6. AK’s life trajectory is not really understandable without considering the time periods, the place, the administrators, sexism, and so on. No different from understanding a character in a play. (I confess -- this is my opinion.) All this happened before the Derrida Deconstruction craze, but we understand that, don’t we?

Mary Strachan Scriver

(Prairie Mary_

Sunday, October 28, 2012


As I look closely at this thesis and explore the MUCH larger context, a lot of ideas come to mind -- some of which might be fantasies.  Therefore, I will stick to the most obvious condensation of what is on the pages.  



Most of this part comes from testimony of alumni hoping to reverse AK’s forced retirement, which Press says NU was forced to do because of her age of 68. (Much politics around this, but none is addressed.)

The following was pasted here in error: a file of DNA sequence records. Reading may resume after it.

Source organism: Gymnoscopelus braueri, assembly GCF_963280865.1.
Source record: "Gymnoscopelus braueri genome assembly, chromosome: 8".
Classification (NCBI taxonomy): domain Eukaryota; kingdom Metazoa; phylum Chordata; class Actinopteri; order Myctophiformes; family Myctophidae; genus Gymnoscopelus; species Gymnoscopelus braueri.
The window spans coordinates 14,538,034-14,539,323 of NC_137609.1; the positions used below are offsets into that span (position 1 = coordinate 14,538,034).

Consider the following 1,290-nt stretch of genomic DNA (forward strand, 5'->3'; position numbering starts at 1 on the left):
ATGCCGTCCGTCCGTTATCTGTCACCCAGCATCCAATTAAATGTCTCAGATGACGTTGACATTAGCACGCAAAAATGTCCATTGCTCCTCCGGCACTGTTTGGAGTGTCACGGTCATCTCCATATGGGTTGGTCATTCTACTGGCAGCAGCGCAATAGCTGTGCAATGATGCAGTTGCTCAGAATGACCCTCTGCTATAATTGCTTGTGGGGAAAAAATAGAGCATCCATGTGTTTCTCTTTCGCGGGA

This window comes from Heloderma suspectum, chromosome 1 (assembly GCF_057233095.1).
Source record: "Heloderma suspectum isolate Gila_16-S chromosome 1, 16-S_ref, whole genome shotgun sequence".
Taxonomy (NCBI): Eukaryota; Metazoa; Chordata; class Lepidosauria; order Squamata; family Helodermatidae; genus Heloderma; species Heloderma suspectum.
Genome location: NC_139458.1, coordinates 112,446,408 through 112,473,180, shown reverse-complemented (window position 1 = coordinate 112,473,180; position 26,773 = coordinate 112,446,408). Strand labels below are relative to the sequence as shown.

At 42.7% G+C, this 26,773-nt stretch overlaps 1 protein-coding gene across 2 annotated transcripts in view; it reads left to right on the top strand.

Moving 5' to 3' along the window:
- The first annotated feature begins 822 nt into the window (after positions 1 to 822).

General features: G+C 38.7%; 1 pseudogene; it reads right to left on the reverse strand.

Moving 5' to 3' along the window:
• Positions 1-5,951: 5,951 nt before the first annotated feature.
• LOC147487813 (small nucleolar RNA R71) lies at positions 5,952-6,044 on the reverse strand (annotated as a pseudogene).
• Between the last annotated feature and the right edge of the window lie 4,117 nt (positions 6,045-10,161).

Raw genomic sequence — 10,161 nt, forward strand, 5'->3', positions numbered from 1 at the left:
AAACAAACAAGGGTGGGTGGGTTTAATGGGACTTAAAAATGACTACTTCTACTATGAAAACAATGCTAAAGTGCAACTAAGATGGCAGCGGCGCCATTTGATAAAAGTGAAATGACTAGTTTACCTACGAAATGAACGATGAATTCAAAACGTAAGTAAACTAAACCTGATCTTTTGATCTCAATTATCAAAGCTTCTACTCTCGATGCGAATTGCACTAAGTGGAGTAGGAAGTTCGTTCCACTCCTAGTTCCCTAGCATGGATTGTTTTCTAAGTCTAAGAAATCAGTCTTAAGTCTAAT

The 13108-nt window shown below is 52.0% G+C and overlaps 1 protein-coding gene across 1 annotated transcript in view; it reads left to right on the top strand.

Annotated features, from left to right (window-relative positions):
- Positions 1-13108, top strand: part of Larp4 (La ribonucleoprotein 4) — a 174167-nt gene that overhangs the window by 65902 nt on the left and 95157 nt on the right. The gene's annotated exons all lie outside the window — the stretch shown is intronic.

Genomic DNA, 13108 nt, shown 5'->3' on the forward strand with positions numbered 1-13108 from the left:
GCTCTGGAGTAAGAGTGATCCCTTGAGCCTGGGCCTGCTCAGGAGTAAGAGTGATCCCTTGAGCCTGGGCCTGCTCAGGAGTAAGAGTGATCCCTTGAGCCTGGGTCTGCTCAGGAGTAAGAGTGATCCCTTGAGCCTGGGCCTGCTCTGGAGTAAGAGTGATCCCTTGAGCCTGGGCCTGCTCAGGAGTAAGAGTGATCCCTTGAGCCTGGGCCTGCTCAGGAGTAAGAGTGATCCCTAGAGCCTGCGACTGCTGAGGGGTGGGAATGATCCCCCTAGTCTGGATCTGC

There are quotes from stellar students testifying to AK’s effectiveness.  256 alumns signed a telegram.  The Christian Science Monitor ran a long story.  Others quoted include Neal Weaver (now theatre reviewer and blogger at the LAWeekly), Stuart Hagmann, David Pressman, Gerald Freedman, Charlton Heston.  Louis Hetler wrote a doctoral study of Stanislavsky’s influence on teaching and identified AK as among the “most prominent.”  In 1968 during a casual conversation Press was told by Dean McBurney that AK was worthy of doctoral study.  (Throughout her career he had opposed her.)


NU, Yale and Carnegie-Mellon are identified as primary educators.  AK herself has not written and does not intend to detail her methods.

Though Louis Hetler “proved” that Stanislavsky’s methods -- one way or another -- hugely influenced college acting teachers, no specifics were pursued.  Press asserts that though AK used “Method” concepts, they were only part of her pre-existing and parallel strategies.


1.  Discover the consistent philosophy of theatre underlying AK’s teaching.
2.  Codify her most recent theories about actor training
3.  Record representative curriculum and teaching practices.